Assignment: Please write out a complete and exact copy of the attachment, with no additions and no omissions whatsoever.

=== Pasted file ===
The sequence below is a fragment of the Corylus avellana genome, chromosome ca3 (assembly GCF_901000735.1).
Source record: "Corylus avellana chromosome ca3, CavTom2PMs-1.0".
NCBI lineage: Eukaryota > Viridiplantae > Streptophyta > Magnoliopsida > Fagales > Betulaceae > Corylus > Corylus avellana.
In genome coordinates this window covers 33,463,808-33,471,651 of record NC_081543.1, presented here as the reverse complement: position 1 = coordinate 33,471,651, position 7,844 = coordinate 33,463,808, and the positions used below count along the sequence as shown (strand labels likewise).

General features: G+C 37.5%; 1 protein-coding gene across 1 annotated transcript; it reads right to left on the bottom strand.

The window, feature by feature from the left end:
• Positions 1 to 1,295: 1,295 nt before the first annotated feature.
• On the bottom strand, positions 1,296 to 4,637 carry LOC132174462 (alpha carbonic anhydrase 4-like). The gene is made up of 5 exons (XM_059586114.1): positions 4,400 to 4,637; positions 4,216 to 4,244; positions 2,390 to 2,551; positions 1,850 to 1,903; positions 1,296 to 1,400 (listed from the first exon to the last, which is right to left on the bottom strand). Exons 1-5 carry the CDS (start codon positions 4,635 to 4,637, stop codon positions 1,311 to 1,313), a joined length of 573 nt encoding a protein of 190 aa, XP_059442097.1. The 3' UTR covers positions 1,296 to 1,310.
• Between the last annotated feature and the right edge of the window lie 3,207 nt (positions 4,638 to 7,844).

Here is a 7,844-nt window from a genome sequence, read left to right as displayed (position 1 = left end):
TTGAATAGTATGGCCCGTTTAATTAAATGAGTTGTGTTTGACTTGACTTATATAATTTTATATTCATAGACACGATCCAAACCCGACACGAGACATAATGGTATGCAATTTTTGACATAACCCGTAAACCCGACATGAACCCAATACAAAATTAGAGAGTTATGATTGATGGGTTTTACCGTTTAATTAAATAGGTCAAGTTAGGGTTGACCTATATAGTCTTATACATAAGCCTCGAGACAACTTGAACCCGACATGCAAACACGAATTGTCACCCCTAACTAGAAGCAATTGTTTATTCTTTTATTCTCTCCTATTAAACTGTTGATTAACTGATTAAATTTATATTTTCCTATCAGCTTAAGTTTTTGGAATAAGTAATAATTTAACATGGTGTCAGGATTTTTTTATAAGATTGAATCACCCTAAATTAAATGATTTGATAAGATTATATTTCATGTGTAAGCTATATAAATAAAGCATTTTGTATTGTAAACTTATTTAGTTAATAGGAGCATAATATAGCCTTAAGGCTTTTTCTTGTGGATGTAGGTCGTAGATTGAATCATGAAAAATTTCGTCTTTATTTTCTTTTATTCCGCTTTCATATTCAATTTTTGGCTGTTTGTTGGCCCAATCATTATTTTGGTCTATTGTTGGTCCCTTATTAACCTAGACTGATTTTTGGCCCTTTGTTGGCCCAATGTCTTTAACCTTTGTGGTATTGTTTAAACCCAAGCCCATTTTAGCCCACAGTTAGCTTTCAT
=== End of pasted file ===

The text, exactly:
The sequence below is a fragment of the Corylus avellana genome, chromosome ca3 (assembly GCF_901000735.1).
Source record: "Corylus avellana chromosome ca3, CavTom2PMs-1.0".
NCBI lineage: Eukaryota > Viridiplantae > Streptophyta > Magnoliopsida > Fagales > Betulaceae > Corylus > Corylus avellana.
In genome coordinates this window covers 33,463,808-33,471,651 of record NC_081543.1, presented here as the reverse complement: position 1 = coordinate 33,471,651, position 7,844 = coordinate 33,463,808, and the positions used below count along the sequence as shown (strand labels likewise).

General features: G+C 37.5%; 1 protein-coding gene across 1 annotated transcript; it reads right to left on the bottom strand.

The window, feature by feature from the left end:
• Positions 1 to 1,295: 1,295 nt before the first annotated feature.
• On the bottom strand, positions 1,296 to 4,637 carry LOC132174462 (alpha carbonic anhydrase 4-like). The gene is made up of 5 exons (XM_059586114.1): positions 4,400 to 4,637; positions 4,216 to 4,244; positions 2,390 to 2,551; positions 1,850 to 1,903; positions 1,296 to 1,400 (listed from the first exon to the last, which is right to left on the bottom strand). Exons 1-5 carry the CDS (start codon positions 4,635 to 4,637, stop codon positions 1,311 to 1,313), a joined length of 573 nt encoding a protein of 190 aa, XP_059442097.1. The 3' UTR covers positions 1,296 to 1,310.
• Between the last annotated feature and the right edge of the window lie 3,207 nt (positions 4,638 to 7,844).

Here is a 7,844-nt window from a genome sequence, read left to right as displayed (position 1 = left end):
TTGAATAGTATGGCCCGTTTAATTAAATGAGTTGTGTTTGACTTGACTTATATAATTTTATATTCATAGACACGATCCAAACCCGACACGAGACATAATGGTATGCAATTTTTGACATAACCCGTAAACCCGACATGAACCCAATACAAAATTAGAGAGTTATGATTGATGGGTTTTACCGTTTAATTAAATAGGTCAAGTTAGGGTTGACCTATATAGTCTTATACATAAGCCTCGAGACAACTTGAACCCGACATGCAAACACGAATTGTCACCCCTAACTAGAAGCAATTGTTTATTCTTTTATTCTCTCCTATTAAACTGTTGATTAACTGATTAAATTTATATTTTCCTATCAGCTTAAGTTTTTGGAATAAGTAATAATTTAACATGGTGTCAGGATTTTTTTATAAGATTGAATCACCCTAAATTAAATGATTTGATAAGATTATATTTCATGTGTAAGCTATATAAATAAAGCATTTTGTATTGTAAACTTATTTAGTTAATAGGAGCATAATATAGCCTTAAGGCTTTTTCTTGTGGATGTAGGTCGTAGATTGAATCATGAAAAATTTCGTCTTTATTTTCTTTTATTCCGCTTTCATATTCAATTTTTGGCTGTTTGTTGGCCCAATCATTATTTTGGTCTATTGTTGGTCCCTTATTAACCTAGACTGATTTTTGGCCCTTTGTTGGCCCAATGTCTTTAACCTTTGTGGTATTGTTTAAACCCAAGCCCATTTTAGCCCACAGTTAGCTTTCAT